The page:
Tuesday, March 27, 2012
So here we are, in Flamborough, in flux, in situ, in March. We arrived about a week ago, via a brief stay in our old 'hood (Hackney, east London) after a relaxing month holed up in Provence, after the best part of the year on the road (keeping up at the back? good). For now we're staying with family up here while we look for a place to live, which for the moment involves a lot of waiting around, and therefore time to kill in the field.
High pressure and a gentle south / south-easterly airflow have dominated the last week (and looks set to do so for at least a few more days), meaning either clear and sunny days, or thick fog, or both; and when the sun shines, there are few more beautiful places to be in the early spring in Yorkshire.
Not a huge amount of movement, but then it is still March, and the skies are clear; and there's enough to lift the spirits and whet the appetite for the coming weeks. Chiffchaffs are in and singing across the Head, Goldcrests are liberally sprinkled likewise, odd Wheatears are flitting around on the cliff tops, and this Marsh Harrier was a welcome fly-through a couple of mornings ago along the south cliff.
spot the gravity-defying bridled Guillemot
singing Skylarks are, happily, everywhere
....as are Meadow Pipits
this male Stonechat is holding territory with a female at Thornwick Bay, and will hopefully stick around....
Treecreeper (above) and Bullfinches (below) at South Landing
Rock Pipit, South Landing beach
a Chiffchaff trying (admirably) to qualify as an abietinus-type
Monday, March 26, 2012
A few shots of what is, presumably, just an aberrant Asian Brown Flycatcher from just behind the guest house on Agonda beach, south Goa - complete with obvious, even streaking on the throat, breast and upper flanks, a generally washed-out pallor, and a very weak eye ring amongst other features......
.....if anybody has more light to shed, I'd be interested - and good luck if it turns up in your local woodland this October after persistent easterlies, you'll probably need it.
(Plenty more to come from Goa anon, but up here on the Yorkshire coast, internet access is a little more of a luxury, so apologies for lack of posts at the minute).
Thursday, March 22, 2012
Wednesday, March 21, 2012
If only all BRW's were this easy..... actually, they usually are, on the Indian subcontinent at least. This bird was particularly good value, holding a wintering territory which included a pile of waste next to our guest house and having little or no fear.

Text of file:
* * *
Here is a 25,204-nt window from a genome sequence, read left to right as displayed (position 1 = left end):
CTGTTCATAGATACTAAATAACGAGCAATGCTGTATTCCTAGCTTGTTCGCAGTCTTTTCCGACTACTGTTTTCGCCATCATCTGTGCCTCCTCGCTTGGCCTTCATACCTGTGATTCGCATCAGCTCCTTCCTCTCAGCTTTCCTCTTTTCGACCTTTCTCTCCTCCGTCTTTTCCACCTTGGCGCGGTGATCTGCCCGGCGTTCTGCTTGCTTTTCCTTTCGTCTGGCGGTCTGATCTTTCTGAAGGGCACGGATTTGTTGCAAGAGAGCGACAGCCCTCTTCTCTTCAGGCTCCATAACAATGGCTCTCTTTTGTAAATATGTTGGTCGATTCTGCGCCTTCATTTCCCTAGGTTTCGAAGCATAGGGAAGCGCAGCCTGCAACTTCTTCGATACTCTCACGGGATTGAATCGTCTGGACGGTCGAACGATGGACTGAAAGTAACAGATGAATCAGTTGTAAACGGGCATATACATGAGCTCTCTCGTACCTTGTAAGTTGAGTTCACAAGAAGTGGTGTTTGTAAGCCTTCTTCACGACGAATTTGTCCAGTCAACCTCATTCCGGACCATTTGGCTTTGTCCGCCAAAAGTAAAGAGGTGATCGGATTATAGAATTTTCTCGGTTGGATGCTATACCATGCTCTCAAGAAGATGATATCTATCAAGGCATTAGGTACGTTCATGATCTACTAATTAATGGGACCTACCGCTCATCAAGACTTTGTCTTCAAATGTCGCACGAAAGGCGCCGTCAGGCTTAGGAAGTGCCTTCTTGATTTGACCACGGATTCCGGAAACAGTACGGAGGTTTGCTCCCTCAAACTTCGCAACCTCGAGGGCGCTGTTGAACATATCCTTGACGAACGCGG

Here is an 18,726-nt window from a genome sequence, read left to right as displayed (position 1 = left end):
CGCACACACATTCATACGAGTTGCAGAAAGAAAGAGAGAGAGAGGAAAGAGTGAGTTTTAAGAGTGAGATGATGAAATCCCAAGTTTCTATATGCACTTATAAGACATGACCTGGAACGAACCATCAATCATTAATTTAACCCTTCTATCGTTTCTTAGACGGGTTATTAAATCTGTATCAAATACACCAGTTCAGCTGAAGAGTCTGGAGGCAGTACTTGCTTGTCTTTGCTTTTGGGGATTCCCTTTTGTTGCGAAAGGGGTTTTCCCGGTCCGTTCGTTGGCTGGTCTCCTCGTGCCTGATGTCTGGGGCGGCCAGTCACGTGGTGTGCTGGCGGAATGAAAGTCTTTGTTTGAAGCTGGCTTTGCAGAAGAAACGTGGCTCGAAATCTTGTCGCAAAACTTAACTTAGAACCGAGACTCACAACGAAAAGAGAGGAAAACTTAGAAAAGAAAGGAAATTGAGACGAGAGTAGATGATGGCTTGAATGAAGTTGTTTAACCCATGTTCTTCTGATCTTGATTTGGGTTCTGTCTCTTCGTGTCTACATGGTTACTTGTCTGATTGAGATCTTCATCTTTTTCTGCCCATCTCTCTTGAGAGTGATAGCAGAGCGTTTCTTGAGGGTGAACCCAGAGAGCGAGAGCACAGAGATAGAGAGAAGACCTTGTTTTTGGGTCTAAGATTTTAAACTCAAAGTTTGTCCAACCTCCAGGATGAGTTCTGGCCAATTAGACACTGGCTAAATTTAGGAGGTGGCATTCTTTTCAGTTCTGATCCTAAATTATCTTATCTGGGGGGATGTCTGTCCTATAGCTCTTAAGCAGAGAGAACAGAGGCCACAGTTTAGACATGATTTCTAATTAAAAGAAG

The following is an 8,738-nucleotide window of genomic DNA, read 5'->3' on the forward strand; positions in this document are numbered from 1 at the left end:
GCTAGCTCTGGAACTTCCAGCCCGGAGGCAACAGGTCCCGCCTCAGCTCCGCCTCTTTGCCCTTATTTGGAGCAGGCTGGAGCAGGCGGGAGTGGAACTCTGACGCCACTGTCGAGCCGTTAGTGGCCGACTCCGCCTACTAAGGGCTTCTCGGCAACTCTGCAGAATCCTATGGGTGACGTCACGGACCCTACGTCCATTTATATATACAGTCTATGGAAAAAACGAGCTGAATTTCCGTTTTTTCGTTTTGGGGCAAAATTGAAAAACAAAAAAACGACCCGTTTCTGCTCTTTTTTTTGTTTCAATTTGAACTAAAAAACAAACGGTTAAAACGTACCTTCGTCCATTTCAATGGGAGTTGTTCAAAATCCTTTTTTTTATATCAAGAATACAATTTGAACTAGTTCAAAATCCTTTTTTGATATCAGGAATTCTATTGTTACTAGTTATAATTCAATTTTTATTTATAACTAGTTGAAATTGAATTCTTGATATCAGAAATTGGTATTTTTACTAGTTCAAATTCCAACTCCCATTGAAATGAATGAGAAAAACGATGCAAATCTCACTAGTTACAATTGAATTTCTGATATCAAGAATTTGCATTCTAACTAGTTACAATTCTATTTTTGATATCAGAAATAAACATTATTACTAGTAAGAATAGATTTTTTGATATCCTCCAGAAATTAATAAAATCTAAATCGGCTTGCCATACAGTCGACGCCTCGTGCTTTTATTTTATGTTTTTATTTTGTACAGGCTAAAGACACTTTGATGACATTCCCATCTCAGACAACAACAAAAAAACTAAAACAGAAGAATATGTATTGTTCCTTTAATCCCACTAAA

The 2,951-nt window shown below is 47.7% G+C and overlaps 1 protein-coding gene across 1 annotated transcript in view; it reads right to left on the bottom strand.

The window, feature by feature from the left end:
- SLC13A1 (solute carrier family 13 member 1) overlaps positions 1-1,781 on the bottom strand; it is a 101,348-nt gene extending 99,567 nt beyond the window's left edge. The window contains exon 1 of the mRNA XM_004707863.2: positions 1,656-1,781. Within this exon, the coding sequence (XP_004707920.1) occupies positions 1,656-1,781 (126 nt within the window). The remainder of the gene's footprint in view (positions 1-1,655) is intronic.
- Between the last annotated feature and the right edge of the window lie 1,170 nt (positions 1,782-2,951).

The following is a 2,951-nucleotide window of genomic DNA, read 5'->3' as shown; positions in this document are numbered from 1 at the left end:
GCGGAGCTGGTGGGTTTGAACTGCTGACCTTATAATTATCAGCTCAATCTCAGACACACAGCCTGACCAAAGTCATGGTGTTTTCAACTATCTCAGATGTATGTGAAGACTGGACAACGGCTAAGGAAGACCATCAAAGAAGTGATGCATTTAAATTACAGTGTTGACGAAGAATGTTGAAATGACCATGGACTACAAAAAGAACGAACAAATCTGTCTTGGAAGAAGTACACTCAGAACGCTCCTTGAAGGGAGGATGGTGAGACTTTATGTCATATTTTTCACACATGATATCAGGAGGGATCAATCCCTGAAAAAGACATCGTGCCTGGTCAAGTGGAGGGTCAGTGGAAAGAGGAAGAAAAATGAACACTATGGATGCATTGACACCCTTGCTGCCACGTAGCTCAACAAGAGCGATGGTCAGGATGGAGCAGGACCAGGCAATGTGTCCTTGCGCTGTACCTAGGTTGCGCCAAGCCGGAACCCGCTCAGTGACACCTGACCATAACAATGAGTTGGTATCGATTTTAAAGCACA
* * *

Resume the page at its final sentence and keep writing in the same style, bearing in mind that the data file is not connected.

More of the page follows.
Sunday, March 18, 2012
We usually shared the beach with small flocks of shorebirds, most of which were Lesser Sand Plovers, Common Sandpipers and Kentish Plovers; occasional Greater Sand Plovers joined them along the tideline, where many feasted on the bounty of small crabs.
Getting close was a regular pleasure, the birds being apparently well adjusted to human disturbance, but the best way to get really close was to lie in the surf and allow the waves to propel you towards them (see below). No good for photography of course, but a faultless way for get eye-to-eye with all the above species - including a Greater Sand Plover, which unforgettably trotted to within touching distance, head cocked to one side.
After a wonderful week based at Thattekad Bird Sanctuary in the Western Ghats, it was finally time to move on. Long and colourful bus, train and taxi journeys, an unforgettably vile hotel stop-over in the hellhole of Calicut, two nights in paradise at the world's most beautiful guest house (hidden away on the unspoilt coast beyond Tellicherry), and then the long journey north.
Indian Pond Heron vs. Indian House Crow on busy train platform
Strangely, it wasn't
An equally memorable day's train travel through Northern Kerala, Karnataka and into southern Goa saw us arrive at a small, near deserted station in the countryside after dark, from where we tuk-tuk'ed the twenty minutes or so to Agonda beach - our base for the final three weeks of our trip.
A bus station somehere in the Ghats
A warm Goan welcome at the guest house
Spot the unconvincing, London Underground-inspired station signs
Our last place of residence in Kerala - an idyllic, unspoilt stretch of coastline near Tellicherry